links I find interesting
Useful ExcusesA list of excuses for getting out of sticky situations. The whole site is full of fun pages - I also recommend the "not too bright" and "oxymorons" sections, visible in the sidebar.
Methodology of "Six Degrees of Separation"Many people are familiar with the concept of "six degrees of separation", derived from renowned psychologist Stanley Milgram's finding that Americans are separated by (on average) 6 social links.
The experiment's methodology is amusing enough to link here, it's a very simple solution to what seems a complex problem in experimental design. A following section on the page, Criticisms, is also a cool read that covers the flaws in this delightfully simple solution.
Lamest Edit WarsThis page summarizes some of the funniest and longest-running "edit wars" on Wikipedia, a situation in which two (or more) people keep editing the same pages to disagree with one another recounting of events. I suppose it's a record which proves that even in the most hallowed halls of community, there is still the obscenely petty and the sourest of grapes. Enjoy!
The Man Who Loved Only NumbersThe first chapter of "The Man Who Loved Only Numbers" gives a unique snapshot of Paul Erdös, a wonderful, highly influential, and (above all) adorably quirky mathematician.
Crackpot IndexHave you ever read a paper or article on some new marvel of the information age that seemed a bit out there? Well with this handy guide, you can now definitively rank them!
Hexaflexagons - Vi HartVi Hart's upbeat and torrential videos always manage to put a smile on my face. This is one of my favourites by her, on hexaflexagons, a very soothing kind of paper toy and topological curiosity.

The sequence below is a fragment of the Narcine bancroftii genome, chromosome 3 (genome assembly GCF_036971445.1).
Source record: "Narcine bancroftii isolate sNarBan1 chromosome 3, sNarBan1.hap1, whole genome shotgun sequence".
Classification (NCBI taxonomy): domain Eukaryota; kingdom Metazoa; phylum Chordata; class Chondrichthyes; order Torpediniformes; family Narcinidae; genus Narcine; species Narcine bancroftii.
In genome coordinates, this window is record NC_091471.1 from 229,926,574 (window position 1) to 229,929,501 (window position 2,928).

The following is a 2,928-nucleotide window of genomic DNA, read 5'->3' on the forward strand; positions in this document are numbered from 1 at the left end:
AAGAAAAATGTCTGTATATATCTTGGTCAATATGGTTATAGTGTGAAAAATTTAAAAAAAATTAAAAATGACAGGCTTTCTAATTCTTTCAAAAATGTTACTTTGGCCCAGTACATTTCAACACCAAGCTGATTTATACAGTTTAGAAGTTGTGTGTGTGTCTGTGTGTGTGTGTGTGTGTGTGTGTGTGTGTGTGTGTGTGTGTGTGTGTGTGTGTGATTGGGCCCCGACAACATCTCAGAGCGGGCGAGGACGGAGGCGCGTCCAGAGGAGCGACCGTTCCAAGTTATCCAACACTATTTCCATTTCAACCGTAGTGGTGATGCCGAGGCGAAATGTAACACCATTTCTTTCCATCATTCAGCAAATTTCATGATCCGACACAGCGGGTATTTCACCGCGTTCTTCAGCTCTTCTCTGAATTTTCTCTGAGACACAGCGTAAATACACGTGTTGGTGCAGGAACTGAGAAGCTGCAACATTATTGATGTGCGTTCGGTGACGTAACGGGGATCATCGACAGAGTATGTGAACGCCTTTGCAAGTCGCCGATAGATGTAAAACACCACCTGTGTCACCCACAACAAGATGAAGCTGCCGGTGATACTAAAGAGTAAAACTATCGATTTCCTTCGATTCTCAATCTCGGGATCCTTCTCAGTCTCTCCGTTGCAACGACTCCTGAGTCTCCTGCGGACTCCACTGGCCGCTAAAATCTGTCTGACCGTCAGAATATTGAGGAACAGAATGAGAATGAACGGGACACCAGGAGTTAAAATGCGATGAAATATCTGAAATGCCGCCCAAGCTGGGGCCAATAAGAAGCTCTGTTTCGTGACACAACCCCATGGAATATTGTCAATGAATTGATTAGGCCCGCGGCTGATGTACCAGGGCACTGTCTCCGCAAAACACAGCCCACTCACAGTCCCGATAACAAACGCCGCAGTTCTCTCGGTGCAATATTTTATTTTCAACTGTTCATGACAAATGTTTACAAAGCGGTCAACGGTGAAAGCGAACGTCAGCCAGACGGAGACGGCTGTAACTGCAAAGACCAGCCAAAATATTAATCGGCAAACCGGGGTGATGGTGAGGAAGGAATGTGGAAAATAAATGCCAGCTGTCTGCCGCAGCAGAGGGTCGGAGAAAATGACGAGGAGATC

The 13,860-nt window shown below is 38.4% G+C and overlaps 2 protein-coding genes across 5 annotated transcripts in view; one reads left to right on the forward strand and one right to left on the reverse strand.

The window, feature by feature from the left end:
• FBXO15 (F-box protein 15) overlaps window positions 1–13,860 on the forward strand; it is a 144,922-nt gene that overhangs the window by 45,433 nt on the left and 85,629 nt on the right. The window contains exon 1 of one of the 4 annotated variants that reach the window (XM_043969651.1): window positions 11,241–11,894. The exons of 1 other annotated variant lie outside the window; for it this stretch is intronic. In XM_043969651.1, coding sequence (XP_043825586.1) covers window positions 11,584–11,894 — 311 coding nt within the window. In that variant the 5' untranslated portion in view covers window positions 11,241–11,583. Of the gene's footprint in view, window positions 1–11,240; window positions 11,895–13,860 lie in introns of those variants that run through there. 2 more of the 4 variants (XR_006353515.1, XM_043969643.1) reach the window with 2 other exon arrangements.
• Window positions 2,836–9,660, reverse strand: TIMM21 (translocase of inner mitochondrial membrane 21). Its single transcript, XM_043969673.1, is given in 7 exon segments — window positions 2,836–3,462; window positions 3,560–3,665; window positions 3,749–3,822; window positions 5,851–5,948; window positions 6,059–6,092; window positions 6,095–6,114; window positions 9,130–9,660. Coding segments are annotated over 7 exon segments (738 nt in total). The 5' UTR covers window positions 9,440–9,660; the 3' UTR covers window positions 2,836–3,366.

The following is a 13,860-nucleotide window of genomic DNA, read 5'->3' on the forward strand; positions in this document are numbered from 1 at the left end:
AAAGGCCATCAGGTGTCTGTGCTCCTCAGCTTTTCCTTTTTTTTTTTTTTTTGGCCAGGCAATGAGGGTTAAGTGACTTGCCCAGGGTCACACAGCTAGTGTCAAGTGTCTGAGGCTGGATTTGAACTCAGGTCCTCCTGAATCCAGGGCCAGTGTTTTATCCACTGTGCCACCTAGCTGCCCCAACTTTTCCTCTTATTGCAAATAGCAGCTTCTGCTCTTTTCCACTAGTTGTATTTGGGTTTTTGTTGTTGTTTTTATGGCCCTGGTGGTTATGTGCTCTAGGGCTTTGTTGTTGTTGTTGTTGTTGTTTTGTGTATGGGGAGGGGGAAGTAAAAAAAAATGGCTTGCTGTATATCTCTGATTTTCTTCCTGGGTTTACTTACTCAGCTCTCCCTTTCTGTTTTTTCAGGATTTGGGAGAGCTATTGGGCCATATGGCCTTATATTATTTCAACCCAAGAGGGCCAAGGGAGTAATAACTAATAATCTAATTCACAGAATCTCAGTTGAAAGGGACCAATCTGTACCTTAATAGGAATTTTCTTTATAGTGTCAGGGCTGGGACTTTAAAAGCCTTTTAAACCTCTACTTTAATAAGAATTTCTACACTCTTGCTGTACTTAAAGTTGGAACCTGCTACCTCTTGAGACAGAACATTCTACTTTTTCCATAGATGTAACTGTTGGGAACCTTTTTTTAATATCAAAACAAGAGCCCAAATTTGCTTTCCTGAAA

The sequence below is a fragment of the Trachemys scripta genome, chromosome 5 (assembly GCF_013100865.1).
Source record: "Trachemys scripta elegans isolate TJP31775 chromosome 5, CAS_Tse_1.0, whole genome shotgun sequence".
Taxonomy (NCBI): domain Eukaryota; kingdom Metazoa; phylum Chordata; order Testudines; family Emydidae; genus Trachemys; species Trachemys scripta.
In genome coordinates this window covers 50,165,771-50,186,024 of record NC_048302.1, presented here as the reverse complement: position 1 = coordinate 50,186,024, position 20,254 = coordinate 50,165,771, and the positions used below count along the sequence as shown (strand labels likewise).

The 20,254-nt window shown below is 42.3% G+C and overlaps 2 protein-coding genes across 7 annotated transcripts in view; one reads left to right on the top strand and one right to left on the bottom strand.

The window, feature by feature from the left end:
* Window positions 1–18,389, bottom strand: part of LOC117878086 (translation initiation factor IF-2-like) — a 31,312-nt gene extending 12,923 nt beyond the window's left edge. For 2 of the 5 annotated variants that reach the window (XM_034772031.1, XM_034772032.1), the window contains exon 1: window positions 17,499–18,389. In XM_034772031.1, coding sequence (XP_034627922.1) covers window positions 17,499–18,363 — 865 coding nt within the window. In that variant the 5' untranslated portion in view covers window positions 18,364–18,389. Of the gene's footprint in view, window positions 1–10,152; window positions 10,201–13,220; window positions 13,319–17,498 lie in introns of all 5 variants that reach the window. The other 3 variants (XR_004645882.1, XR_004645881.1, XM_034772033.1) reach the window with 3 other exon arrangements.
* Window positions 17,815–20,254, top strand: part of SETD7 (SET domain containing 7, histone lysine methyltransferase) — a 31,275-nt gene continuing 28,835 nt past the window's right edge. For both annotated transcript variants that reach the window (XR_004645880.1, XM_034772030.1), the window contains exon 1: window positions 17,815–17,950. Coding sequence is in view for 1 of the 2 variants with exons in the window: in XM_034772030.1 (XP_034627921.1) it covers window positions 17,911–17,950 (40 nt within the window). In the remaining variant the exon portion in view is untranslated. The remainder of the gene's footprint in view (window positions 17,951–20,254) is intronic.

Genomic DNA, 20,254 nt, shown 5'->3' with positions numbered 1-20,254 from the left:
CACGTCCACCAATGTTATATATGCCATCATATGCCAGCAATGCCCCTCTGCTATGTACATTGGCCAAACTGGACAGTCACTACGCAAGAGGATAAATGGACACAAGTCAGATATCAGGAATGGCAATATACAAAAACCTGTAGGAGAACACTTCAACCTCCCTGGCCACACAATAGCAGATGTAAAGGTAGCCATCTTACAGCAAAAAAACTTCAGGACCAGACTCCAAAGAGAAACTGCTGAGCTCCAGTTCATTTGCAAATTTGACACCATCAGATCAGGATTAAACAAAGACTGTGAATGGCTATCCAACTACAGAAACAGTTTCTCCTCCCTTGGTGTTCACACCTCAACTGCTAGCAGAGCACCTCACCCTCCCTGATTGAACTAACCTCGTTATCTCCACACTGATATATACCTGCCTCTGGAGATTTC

Every OS Sucks - Wes BorgA ballad to the suckiness of every OS. As one verse eloquently puts it, "Everything since the abacus is just a bunch of crap."
We Will All Go Together When We Go - Tom LehrerTom Lehrer is a mathematician & musical satirist who was active in the 50s & 60s.
He has so many great songs that it's hard to choose, but I've settled for "We Will All Go Together When We Go", an uplifting celebration of nuclear holocaust.
The Bob Emergency (Part 1)Jon Bois is a sports writer who has a knack for finding great stories, telling them beautifully, and backing them up with encyclopedic sports stats knowledge.
This is part 1 of his two-hour video series about the disappearance and legacy of the name "Bob" in sports.
PaperclipBased on a thought experiment where an AI, when given the innocuous order to create paperclips, proceeds to convert the world (and beyond) to wire to meet its goal. Play the stock market, develop autonomous swarms, and armor your Von Neumann probes to become the undisputed paperclip maker of our universe.
Nested by OrteilOrteil is better known for his idle game, Cookie Clicker, but I'm much more fond of his infinite, recursive, super-meta universe exploration game.
Who would've thought clicking trees of tabs could be so fun!
Typing the Technical InterviewA great witch comes to an interview at a mortal company and solves n-queens with her type magic. What's especially funny is some type-magicians actually are this eccentric.
Real Programmers Don't Use PascalA funny, tongue-in-cheek piece on what makes and unmakes the True Programmers among us.
That SR-71 Speed Check StoryThe SR-71 Blackbird was a (very) fast US spyplane deployed during the Cold War. This is a fun story that lots of people will recognize as "That SR-71 Speed Check" story, in which a couple of Blackbird pilots show off their multi-million-dollar marvel of engineering to the Whole West Coast.
Peter Watts's Shorts & BacklistPeter Watts is the harshest, bleakest scifi author I've ever read. He especially loves beating you over the head with your general insignificance on a cosmic scale and your eventual obsolescence as we enter the century of singularities & killer robots. Good stuff!
This is a backlist he keeps of some of his works and short stories, free to read! I particularly enjoyed "The Island", for which he won the Hugo Award.
Politics & the English LanguageIn this essay, Orwell illuminates his very pragmatic, terse approach to political writing & the English language in general. Especially fun reading if you do any public speaking or writing of your own and sometimes struggle to get your point across.
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